a hand holding a guitar



The Court of Appeal Confirms That Prescription of the Representative Plaintiff’s Personal Right of Action Requires Dismissal of the Class Action at the Authorization Stage

In a judgment handed down on December 11, 2019, the Court of Appeal (Morissette, Cotnam and Sansfaçon, JJ.C.A) reaffirmed the principle that a representative plaintiff whose personal action is prima facie prescribed lacks the necessary interest to sue on behalf of the group that he or she wishes to represent.1 As a result, the criterion of article 575(4) of the Code of Civil Procedure2 is not satisfied.

The Procedural Context

The appellant subscribed to several Registered Education Savings Plans (RESPs) marketed by the defendants in consideration of subscription fees of $200 per unit. They contended that the practice was in breach of subsections 1.1(7) and (11) of Regulation No. 15 respecting Conditions Precedent to Acceptance of Scholarship or Educational Plan Prospectuses.3

The appellant argued that the Regulation capped such subscription fees at $200 per subscribed plan. At the authorization stage, the defendants maintained that the appellant’s personal right of action was prescribed (time-barred). The Superior Court, finding that December 31, 2011 was the starting point of the appellant’s prescriptive period, being the date on which he had paid all the aforementioned subscription fees, held that the filing of his application to institute a class action, on June 19, 2016, was late, and thus dismissed the application.


The Court of Appeal upheld the analysis that applications for authorization to institute class actions, under the test laid down by article 575(4) of the CCP, must take several factors into account:

  1. the representative plaintiff’s interest in suing;
  2. his or her competence; and
  3. the absence of any conflict of interest.

All of this requires that the representative plaintiff’s personal action not be prescribed. Accordingly, although the appellant had attempted to alter his theory of the case in order to invoke new facts that could postpone the date on which prescription began to run, authorization had to be denied, absent any clear factual allegations supporting such arguments in the original application. The plaintiff in any class action must therefore meet the conditions governing the suit, as set forth in article 575 of the CCP, including proving that he or she is an adequate representative plaintiff duly qualified to take suit on behalf of the group in question.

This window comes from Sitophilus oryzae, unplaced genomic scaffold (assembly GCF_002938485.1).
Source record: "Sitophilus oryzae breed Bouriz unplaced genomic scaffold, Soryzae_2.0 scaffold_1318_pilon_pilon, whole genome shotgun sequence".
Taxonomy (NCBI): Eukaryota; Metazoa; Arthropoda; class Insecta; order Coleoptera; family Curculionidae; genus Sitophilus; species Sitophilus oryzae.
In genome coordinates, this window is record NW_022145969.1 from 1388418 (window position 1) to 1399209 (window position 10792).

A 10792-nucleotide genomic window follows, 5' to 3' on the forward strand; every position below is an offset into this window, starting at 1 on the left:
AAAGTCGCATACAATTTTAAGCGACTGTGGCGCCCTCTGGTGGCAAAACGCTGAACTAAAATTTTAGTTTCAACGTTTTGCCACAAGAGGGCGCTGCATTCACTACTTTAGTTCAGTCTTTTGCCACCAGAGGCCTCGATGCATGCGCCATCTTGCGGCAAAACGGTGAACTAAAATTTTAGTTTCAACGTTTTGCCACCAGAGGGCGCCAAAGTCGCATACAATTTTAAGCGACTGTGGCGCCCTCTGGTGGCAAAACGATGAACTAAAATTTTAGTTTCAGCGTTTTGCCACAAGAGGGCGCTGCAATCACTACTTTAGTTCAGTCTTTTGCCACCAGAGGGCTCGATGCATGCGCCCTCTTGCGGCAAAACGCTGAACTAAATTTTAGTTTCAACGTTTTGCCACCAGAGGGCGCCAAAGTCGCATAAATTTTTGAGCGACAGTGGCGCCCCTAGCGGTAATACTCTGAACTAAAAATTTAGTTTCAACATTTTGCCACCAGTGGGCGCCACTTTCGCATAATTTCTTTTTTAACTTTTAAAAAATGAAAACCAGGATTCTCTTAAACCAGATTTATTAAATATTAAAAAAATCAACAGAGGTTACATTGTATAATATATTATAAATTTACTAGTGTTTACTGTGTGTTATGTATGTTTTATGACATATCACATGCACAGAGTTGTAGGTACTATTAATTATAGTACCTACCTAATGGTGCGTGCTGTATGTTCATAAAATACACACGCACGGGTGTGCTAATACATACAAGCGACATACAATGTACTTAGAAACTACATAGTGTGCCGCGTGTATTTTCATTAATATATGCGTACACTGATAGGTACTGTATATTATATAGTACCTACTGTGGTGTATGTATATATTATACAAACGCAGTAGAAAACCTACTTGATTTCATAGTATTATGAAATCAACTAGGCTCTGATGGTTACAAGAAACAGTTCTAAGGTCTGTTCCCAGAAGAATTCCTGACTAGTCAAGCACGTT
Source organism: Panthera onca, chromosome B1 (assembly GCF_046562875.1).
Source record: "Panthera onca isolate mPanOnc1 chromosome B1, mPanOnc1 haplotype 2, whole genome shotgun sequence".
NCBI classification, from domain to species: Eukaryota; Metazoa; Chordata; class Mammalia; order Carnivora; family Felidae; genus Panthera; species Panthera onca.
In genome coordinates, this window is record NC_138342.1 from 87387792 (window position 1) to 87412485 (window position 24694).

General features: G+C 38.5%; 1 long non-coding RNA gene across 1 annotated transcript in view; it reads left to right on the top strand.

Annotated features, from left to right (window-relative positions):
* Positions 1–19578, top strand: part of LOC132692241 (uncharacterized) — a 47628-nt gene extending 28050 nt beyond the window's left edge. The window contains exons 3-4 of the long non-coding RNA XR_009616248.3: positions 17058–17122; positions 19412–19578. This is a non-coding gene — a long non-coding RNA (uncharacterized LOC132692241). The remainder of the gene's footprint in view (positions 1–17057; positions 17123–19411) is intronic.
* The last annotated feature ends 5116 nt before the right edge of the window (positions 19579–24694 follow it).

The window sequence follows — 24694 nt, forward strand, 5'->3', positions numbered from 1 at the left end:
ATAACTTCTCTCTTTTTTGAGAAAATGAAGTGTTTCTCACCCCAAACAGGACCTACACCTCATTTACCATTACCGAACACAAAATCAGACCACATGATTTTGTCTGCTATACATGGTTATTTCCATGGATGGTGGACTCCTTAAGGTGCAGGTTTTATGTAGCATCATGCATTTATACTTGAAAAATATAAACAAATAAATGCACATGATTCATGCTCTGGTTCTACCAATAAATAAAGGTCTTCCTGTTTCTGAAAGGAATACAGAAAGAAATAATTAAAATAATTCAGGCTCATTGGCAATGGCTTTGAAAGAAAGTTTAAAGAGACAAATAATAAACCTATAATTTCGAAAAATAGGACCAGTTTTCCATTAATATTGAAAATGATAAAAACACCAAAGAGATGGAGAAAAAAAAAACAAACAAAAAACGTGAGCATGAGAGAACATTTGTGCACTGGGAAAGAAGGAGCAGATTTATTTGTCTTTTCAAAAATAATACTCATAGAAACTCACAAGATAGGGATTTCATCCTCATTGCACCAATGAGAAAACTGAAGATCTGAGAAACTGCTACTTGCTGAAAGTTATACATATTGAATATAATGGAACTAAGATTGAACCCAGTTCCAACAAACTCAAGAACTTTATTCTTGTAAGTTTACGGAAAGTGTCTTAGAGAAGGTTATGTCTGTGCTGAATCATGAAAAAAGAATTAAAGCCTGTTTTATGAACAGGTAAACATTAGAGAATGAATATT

The Court of Appeal also reiterated that a party who is successful in the first instance does not need to file a cross-appeal to challenge the reasons of the trial judge to which it does not subscribe. In fact, the respondents pleaded that the judge had erred in law by concluding that the condition stipulated in paragraph 575(2) of the CCP was met, i.e. the requirement to demonstrate an arguable case. The Court of Appeal dismissed the appellant’s argument that the respondents were obliged to file a cross-appeal to raise that ground of appeal. However, the Court did not deem it premature to revise Justice Riordan’s conclusion in that regard at this stage of the proceedings.

The appeal was therefore dismissed, confirming that the class action could not be authorized.


Under article 575(4) of the CCP, selecting a representative plaintiff whose right of action is not prescribed is crucial. Failure to comply with that requirement could lead to dismissal of the application to authorize the class action, unless the petitioner is replaced during the proceedings by a representative whose personal right to litigate is valid. Another interesting aspect of this judgment is that the Court of Appeal reaffirmed the principle that appeals are designed to challenge the conclusions of trial judgments, and not their reasons. Respondents may therefore validly attack certain conclusions of a judgment that are unfavourable to them, without having to cross-appeal.

We wish to emphasize that, in this case, our BLG partners Stéphane Pitre and Anne Merminod represented the respondents Canadian Scholarship Trust Foundation and C.S.T. Consultants Inc., both in first instance and in appeal.

1 Segalovich c. C.S.T. Consultants inc., C.A. (Montréal), no. 500-09-027725-183, December 11, 2019, Morissette, Cotnam, Sansfaçon, JJ. C.A.

2 CQLR, c. C-25.01 (the CCP).

3 CQLR, c. V-1.1, r. 44 (the Regulation).